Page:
The Antillean crested hummingbird (Orthorhyncus cristatus) is a species of hummingbird in the family Trochilidae. You will most likely see these tiny birds fluttering around a variety of native flowers, eating nectar, although they also eat insects. They use absurd amounts of energy by moving their wings so fast, that is the reason they need to eat all day. Otherwise, they would starve due to the loss of too many calories.
Their common family name is derived from the distinct humming sound that their fast beating wings make (their wings can beat as fast as 80 beats per seconds). The cup nest is placed on a branch in vegetation.
Distribution and Origin
These hummingbirds are found locally on St. Maarten and is only found in the Caribbean. Naturally found in subtropical or tropical moist lowland forest, typically below 500m. It’s subspecies exilis can be found in the Northen Lesser Antilles and in the United States.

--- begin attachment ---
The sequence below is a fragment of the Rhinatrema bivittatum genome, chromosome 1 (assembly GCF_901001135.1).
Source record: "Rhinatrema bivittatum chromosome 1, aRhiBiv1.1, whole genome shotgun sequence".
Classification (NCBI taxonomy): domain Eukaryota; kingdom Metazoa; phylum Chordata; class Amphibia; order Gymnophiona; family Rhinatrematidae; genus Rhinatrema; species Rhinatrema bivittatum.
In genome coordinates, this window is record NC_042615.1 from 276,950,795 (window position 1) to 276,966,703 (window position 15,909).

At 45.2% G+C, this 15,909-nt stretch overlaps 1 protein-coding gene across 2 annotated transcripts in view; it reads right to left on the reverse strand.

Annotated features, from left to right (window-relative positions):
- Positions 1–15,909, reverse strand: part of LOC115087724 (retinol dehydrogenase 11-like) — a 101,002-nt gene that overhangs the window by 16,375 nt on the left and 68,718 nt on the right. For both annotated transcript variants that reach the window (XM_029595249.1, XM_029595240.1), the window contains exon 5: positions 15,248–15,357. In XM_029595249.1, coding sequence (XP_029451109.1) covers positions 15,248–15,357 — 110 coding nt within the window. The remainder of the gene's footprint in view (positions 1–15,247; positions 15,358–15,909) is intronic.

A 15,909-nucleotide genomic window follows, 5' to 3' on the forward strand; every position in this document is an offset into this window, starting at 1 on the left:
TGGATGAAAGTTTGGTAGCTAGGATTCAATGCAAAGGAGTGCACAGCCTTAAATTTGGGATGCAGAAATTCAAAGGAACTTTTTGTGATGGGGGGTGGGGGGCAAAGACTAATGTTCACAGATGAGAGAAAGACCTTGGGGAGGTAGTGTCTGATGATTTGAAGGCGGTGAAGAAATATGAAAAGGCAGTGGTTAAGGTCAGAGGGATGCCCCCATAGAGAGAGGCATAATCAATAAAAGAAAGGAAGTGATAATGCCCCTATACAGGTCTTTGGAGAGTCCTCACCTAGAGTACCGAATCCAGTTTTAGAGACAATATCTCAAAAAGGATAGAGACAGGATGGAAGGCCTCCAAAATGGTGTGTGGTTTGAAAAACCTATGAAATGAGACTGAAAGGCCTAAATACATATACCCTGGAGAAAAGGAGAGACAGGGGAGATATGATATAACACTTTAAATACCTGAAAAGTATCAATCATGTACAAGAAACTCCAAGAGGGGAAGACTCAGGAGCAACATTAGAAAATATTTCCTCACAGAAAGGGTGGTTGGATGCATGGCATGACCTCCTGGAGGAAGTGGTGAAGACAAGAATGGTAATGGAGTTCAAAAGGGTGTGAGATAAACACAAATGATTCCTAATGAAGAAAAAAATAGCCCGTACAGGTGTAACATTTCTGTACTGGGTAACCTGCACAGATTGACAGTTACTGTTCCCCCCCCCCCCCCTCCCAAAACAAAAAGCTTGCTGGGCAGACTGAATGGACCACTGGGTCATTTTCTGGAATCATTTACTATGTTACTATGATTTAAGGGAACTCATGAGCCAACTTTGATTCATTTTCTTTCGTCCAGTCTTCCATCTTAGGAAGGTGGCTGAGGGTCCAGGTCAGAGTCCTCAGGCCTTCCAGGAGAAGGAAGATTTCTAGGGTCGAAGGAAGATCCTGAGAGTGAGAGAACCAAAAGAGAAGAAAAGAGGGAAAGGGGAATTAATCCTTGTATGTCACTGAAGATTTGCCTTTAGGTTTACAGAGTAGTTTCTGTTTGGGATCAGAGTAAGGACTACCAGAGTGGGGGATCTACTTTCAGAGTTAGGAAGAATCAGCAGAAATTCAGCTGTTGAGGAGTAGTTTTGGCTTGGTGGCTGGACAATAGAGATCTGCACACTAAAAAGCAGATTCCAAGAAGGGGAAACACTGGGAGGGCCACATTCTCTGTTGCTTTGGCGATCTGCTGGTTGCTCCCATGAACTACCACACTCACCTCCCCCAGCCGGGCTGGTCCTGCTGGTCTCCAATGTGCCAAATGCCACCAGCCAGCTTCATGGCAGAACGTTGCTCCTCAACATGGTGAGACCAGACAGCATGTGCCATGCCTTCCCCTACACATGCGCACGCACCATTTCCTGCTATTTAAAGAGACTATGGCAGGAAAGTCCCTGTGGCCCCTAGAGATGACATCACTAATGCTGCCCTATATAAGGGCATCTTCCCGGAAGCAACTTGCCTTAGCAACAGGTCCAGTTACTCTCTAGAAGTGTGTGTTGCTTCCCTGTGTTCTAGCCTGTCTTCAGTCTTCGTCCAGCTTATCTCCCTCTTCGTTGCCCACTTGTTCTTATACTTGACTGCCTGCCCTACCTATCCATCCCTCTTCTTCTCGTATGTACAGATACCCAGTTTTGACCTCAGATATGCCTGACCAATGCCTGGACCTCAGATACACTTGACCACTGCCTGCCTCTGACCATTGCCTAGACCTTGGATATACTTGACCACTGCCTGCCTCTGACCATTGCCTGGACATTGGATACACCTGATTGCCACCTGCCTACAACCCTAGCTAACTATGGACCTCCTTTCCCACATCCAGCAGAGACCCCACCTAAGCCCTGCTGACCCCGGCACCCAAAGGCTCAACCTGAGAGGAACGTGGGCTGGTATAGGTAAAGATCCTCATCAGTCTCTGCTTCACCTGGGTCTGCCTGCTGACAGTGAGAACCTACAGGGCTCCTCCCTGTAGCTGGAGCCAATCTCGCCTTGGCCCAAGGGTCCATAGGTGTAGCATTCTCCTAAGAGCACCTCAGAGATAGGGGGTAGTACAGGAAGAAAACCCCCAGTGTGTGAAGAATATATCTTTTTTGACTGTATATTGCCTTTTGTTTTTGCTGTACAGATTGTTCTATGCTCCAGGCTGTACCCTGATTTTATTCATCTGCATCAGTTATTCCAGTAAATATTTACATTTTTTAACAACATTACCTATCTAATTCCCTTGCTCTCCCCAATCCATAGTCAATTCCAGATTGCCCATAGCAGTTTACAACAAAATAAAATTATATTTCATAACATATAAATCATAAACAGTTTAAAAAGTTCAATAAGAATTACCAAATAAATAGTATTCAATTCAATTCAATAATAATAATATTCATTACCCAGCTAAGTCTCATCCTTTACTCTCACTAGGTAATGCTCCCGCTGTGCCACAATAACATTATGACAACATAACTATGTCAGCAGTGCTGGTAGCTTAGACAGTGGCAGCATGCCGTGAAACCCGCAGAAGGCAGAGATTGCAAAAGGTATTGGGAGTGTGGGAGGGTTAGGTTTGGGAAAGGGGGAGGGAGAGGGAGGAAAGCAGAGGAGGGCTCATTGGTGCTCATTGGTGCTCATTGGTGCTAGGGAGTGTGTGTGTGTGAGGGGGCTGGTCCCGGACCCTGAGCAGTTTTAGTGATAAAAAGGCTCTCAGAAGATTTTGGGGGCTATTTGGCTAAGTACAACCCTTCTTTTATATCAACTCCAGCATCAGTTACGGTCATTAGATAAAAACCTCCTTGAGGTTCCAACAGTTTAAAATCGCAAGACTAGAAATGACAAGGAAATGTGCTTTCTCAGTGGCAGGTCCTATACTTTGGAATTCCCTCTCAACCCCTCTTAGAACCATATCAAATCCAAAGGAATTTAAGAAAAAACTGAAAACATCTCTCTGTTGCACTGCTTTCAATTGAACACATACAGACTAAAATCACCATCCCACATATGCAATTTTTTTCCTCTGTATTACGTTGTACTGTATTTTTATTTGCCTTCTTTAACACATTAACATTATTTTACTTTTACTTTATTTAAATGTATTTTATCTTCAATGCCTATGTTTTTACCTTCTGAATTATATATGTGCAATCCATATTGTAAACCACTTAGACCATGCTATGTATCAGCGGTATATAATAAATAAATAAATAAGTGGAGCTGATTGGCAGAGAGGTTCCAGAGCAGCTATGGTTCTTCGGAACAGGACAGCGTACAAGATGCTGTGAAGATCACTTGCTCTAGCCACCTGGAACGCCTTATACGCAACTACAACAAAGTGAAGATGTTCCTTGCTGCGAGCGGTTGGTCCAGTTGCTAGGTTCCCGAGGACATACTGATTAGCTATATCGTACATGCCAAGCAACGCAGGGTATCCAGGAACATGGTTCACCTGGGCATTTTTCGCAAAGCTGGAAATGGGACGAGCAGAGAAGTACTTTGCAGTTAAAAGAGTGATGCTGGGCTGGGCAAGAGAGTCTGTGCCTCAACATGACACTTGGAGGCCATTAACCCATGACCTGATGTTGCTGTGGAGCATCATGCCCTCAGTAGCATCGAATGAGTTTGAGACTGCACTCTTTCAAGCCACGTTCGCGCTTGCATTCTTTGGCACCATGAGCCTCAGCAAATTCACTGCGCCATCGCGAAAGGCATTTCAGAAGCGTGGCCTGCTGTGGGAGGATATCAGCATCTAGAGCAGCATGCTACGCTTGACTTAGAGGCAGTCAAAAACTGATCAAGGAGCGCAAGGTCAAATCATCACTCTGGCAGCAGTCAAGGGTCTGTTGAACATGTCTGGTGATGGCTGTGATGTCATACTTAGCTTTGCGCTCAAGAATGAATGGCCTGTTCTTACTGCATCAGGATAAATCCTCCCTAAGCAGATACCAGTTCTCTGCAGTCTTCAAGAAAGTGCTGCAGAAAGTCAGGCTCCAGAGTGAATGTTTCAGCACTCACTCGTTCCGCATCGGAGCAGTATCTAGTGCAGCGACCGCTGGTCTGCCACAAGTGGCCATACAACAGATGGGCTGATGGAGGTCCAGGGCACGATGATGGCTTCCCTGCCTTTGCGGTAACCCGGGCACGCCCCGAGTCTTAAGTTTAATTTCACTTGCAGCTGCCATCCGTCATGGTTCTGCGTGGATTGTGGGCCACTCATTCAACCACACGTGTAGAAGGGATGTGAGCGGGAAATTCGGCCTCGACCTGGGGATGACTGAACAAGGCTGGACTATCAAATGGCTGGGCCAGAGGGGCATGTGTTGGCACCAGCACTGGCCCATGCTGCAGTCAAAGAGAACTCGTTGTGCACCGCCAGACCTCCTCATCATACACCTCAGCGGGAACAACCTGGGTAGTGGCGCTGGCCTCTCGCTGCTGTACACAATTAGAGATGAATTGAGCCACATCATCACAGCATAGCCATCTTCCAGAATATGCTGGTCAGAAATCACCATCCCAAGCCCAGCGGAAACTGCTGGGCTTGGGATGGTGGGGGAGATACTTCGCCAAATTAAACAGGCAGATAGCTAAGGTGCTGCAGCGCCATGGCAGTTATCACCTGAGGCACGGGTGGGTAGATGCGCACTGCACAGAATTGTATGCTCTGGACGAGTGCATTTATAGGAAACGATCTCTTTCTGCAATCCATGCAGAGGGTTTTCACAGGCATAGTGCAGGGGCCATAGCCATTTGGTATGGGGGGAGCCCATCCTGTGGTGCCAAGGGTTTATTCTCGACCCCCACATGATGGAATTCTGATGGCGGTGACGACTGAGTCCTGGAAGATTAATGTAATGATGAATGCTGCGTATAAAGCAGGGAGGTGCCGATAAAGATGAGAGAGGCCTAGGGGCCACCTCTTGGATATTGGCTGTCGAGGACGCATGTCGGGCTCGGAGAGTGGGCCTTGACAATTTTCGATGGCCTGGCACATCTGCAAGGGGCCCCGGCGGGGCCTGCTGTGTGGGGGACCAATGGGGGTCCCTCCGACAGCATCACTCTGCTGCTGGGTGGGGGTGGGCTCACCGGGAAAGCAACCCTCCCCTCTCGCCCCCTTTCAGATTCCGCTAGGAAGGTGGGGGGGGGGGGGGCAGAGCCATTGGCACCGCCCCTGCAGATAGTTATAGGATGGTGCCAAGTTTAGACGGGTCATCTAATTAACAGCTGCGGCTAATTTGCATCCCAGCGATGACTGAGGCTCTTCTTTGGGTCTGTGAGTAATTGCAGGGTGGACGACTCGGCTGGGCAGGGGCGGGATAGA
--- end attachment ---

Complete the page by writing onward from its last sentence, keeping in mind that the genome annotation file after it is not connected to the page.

This hummingbird’s diet consists of nectar and arthropods, invertebrate animals. Antillean Crested Hummingbirds generally feed from lower parts of hedges and large flowing trees, also including hibiscus.
The Antillean Crested Hummingbird breeds all year round, with the highest amount of breeding from March to June. Its nests are small and cup-shaped, usually built on thin branches of shrub or vines 1-3 meters (3-10 feet) above the ground. The eggs are very small, and are incubated for 17-19 days. Antillean Crested Hummingbirds will begin to breed in their second year.
The Antillean Crested Hummingbirds is not globally threatened. It is listed as Least Concern on the IUCN list, and is listed on the CITES II.